The Democratic Alliance (DA) is using a motion of no confidence against Cape Town Mayor Patricia de Lille to avoid holding disciplinary proceedings against her, Advocate Dali Mpofu SC told the Western Cape High Court on Tuesday.
"They want to get rid of her, but they want to get rid of her without affording her the rights of a hearing and disciplinary process," said Mpofu, who is applying for the motion of no confidence to be held by secret ballot.
"They [the DA] want to get rid of her by manipulating the rules of council," he said.
However, De Lille is not against Thursday's motion of no confidence, said Mpofu.
She merely wants the vote on it to be held through a secret ballot so that members can vote "according to their conscience" and not just do what the DA tells them to do. She wants them to be free from reprisal should they not take the usual party caucus line.
A 'free vote'
Mpofu is leading the charge in the High Court, a sequel to a similar application to the Constitutional Court last year by the United Democratic Movement and supported by the DA, for a motion of no confidence against President Jacob Zuma to be held by secret ballot.
In that case, the court said it could not tell National Assembly Speaker Baleka Mbete what to do, but confirmed that she did have the right to decide whether to hold a secret ballot vote or not.
Mpofu said the DA had since indicated that it was not opposed to DA councillors voting freely, instead of as instructed by their caucus, but the party did not see the point of holding the vote in secret.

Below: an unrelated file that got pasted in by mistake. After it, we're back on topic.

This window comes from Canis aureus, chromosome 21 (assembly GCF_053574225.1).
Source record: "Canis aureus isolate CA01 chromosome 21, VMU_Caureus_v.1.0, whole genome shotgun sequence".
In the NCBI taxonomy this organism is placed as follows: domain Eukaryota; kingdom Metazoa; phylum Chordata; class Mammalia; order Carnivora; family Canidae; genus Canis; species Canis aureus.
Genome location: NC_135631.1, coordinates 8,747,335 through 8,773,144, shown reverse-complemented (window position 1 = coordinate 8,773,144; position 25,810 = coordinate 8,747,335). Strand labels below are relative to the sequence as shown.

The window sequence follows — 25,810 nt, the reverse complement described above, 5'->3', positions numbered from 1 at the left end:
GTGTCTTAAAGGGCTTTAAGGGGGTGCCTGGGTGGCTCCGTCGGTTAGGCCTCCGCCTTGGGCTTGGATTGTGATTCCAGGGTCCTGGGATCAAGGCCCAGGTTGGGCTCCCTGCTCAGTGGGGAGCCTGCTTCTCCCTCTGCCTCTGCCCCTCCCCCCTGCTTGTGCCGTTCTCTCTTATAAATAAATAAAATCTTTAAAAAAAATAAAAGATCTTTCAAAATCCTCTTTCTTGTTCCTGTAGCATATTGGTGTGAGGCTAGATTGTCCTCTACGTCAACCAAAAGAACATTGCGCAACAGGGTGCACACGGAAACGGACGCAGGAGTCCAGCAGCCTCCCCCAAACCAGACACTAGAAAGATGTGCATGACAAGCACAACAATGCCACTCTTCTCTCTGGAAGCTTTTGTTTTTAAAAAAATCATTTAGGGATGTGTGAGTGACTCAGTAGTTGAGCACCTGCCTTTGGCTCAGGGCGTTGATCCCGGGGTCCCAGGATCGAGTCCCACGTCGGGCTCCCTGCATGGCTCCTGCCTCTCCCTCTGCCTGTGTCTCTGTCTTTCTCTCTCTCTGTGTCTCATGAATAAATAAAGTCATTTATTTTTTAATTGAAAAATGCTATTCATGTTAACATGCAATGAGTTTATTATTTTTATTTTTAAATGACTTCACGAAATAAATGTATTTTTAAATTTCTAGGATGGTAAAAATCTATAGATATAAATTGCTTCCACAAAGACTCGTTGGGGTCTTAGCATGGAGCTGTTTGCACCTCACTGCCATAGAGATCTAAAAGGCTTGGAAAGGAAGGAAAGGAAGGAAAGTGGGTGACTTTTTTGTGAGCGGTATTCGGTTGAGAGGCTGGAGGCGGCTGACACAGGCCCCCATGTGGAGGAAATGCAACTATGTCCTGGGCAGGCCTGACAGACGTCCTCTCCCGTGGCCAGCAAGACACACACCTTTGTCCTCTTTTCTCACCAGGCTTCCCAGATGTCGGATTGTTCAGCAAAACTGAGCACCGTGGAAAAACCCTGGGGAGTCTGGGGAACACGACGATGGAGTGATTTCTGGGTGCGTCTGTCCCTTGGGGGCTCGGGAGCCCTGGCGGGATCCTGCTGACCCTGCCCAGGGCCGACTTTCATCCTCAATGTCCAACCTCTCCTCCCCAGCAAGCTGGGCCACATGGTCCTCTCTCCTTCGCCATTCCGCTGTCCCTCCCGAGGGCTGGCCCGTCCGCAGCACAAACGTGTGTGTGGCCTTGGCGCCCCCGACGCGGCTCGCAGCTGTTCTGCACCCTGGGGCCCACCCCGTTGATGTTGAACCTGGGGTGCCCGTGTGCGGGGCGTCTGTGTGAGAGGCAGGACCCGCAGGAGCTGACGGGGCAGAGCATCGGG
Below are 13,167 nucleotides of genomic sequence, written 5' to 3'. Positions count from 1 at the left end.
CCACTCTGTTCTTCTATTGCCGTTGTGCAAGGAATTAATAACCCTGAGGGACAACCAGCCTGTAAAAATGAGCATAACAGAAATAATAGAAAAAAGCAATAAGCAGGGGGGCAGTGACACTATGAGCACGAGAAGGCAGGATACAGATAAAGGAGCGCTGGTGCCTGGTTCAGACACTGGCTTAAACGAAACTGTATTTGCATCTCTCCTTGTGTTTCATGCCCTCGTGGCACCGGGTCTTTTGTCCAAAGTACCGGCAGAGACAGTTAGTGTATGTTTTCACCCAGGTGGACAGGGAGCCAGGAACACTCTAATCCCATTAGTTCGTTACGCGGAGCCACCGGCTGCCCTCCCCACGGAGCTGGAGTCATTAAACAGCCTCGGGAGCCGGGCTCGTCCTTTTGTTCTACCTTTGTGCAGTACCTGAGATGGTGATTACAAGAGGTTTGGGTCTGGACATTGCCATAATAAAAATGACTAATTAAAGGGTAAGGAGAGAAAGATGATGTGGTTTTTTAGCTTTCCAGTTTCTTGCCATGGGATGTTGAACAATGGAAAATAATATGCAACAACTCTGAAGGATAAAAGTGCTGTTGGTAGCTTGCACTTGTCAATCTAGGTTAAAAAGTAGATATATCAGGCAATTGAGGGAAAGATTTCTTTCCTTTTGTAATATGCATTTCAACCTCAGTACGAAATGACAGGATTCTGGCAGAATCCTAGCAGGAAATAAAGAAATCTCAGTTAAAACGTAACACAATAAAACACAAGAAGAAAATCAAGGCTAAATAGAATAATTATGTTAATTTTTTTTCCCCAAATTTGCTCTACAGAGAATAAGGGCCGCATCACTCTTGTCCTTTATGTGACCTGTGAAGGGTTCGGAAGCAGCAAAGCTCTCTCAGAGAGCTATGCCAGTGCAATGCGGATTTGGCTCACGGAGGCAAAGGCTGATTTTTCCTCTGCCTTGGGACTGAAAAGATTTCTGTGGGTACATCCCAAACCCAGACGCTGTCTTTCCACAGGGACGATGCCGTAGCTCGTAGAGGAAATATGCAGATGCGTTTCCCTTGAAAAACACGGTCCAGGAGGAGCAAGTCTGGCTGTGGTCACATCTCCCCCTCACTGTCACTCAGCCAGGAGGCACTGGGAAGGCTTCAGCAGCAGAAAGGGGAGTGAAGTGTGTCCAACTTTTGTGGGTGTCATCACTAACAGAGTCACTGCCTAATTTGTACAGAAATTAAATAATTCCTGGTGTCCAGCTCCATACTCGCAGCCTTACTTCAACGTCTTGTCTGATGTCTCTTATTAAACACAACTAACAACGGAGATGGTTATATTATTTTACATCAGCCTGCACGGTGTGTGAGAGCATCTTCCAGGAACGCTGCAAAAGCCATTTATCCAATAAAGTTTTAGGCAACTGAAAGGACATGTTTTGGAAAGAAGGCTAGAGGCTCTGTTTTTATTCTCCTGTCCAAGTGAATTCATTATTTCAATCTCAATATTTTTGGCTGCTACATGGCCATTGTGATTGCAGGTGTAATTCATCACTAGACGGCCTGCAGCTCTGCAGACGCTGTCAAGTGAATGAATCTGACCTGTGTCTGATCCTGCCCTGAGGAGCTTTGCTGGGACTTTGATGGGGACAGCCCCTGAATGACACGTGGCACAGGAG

Mpofu said it was also not clear whether the party's new stance – that councillors could vote freely – had been communicated to the DA councillors.
He said the councillors had no obligation to vote according to what the DA told them, because their oath of office is to serve the public, not the party.
He argued that if the party did agree to a "free vote", this was "by definition" a secret vote.
'Why are we here?'
Mpofu said that to make councillors vote openly on such a sensitive matter was "suicide" for the councillors concerned.
However, Judge Robert Henney cut in and asked why they were all in court if the DA had decided to let its councillors have a "free vote" instead of following the party line.
Mpofu said the problem was that the party had already said it did not think that a secret vote was necessary, so even suggesting one in council ahead of the motion of no confidence could be a risk to a councillor's position.
The court adjourned for lunch, and for counsel to discuss among themselves whether there still was a dispute.